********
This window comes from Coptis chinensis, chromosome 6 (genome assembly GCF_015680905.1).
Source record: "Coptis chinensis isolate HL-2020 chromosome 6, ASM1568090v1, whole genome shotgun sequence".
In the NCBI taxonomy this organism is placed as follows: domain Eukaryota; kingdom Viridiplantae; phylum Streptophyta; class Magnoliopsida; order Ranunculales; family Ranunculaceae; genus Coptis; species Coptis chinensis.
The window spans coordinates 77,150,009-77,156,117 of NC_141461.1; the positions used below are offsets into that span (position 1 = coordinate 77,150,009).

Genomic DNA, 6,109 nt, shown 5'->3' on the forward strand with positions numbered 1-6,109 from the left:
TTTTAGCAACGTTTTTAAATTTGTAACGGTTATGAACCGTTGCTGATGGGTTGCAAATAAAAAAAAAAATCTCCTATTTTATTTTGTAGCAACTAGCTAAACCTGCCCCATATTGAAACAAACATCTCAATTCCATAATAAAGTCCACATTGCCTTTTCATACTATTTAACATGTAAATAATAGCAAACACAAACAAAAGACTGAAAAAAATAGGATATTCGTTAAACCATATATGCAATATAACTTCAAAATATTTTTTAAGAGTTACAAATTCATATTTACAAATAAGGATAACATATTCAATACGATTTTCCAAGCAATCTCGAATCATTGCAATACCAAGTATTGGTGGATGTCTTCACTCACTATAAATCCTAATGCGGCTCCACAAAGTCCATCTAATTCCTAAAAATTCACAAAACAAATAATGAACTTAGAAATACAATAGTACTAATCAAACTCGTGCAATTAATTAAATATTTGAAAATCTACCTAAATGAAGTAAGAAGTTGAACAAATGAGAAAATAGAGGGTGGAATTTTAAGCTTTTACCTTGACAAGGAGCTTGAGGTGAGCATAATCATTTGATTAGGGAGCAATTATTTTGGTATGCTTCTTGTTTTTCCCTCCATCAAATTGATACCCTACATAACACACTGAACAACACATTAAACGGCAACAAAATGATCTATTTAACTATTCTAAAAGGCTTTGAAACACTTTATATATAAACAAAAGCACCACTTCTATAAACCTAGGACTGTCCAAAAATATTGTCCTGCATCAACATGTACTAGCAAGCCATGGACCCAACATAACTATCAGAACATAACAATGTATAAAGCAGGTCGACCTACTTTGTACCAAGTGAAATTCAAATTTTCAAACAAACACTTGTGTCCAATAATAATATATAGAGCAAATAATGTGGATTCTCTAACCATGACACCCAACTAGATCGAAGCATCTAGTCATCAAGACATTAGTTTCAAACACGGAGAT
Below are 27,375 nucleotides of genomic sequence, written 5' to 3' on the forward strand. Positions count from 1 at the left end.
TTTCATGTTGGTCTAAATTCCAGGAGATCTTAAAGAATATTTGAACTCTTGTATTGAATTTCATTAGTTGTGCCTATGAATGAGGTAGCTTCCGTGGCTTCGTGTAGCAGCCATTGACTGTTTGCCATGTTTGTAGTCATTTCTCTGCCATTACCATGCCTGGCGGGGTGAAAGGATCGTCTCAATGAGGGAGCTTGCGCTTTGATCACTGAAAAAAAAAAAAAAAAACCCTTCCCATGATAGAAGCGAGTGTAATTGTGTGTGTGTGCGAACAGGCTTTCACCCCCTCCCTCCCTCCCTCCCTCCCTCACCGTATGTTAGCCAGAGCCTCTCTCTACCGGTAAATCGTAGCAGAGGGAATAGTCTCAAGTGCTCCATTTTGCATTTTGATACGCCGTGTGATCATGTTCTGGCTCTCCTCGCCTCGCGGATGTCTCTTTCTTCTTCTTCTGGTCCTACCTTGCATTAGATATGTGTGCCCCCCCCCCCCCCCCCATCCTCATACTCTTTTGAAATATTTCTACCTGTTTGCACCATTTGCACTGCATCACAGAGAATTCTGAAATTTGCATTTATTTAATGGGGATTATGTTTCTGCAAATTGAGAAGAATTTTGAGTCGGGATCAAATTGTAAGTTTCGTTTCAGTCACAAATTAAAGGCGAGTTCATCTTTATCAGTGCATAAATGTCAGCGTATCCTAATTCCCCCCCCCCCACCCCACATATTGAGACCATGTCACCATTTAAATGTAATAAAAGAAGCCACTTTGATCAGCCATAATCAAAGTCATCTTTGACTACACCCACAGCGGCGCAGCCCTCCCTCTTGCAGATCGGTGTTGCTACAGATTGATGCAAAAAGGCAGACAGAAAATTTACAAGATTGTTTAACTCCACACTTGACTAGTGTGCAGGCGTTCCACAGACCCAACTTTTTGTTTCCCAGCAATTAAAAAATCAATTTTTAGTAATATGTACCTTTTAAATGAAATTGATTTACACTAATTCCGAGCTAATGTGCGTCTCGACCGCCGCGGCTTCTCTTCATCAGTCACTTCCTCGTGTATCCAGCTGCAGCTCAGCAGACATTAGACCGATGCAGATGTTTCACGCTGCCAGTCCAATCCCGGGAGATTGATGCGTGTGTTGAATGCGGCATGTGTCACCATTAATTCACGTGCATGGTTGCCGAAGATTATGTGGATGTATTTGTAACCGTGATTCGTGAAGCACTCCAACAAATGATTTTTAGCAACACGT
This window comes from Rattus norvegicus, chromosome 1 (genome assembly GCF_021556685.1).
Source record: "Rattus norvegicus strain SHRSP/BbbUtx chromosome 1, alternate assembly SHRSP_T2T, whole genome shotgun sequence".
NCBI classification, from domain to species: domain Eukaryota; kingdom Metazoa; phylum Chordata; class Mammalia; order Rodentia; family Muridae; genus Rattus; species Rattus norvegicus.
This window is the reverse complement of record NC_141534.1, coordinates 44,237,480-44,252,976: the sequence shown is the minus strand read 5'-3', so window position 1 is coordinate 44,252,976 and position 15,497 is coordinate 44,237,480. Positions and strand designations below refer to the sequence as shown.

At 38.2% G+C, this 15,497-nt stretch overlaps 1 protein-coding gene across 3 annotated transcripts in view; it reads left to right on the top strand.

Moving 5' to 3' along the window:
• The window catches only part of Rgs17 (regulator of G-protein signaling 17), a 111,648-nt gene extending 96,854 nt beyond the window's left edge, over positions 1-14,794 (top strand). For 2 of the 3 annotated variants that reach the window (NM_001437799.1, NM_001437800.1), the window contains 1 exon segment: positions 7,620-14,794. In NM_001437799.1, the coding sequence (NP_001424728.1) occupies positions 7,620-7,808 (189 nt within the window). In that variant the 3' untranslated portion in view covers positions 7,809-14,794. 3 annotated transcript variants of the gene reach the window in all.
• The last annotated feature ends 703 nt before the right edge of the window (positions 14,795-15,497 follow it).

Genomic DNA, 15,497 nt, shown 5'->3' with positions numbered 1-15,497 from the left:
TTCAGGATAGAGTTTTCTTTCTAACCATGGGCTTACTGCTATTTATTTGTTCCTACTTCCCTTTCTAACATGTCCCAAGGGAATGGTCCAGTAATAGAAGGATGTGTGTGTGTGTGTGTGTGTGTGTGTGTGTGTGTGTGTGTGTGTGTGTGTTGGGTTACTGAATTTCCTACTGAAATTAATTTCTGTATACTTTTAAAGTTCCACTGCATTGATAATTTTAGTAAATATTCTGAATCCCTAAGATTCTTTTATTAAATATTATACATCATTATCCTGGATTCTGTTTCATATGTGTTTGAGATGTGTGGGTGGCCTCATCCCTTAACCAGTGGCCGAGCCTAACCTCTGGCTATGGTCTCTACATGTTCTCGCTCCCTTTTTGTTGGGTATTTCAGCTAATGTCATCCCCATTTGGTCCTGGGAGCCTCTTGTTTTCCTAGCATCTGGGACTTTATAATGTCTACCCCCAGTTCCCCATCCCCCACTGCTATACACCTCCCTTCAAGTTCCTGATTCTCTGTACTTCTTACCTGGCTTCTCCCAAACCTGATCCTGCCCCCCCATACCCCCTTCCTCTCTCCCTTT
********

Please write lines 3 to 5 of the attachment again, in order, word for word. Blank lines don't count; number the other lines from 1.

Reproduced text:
In the NCBI taxonomy this organism is placed as follows: domain Eukaryota; kingdom Viridiplantae; phylum Streptophyta; class Magnoliopsida; order Ranunculales; family Ranunculaceae; genus Coptis; species Coptis chinensis.
The window spans coordinates 77,150,009-77,156,117 of NC_141461.1; the positions used below are offsets into that span (position 1 = coordinate 77,150,009).

Genomic DNA, 6,109 nt, shown 5'->3' on the forward strand with positions numbered 1-6,109 from the left: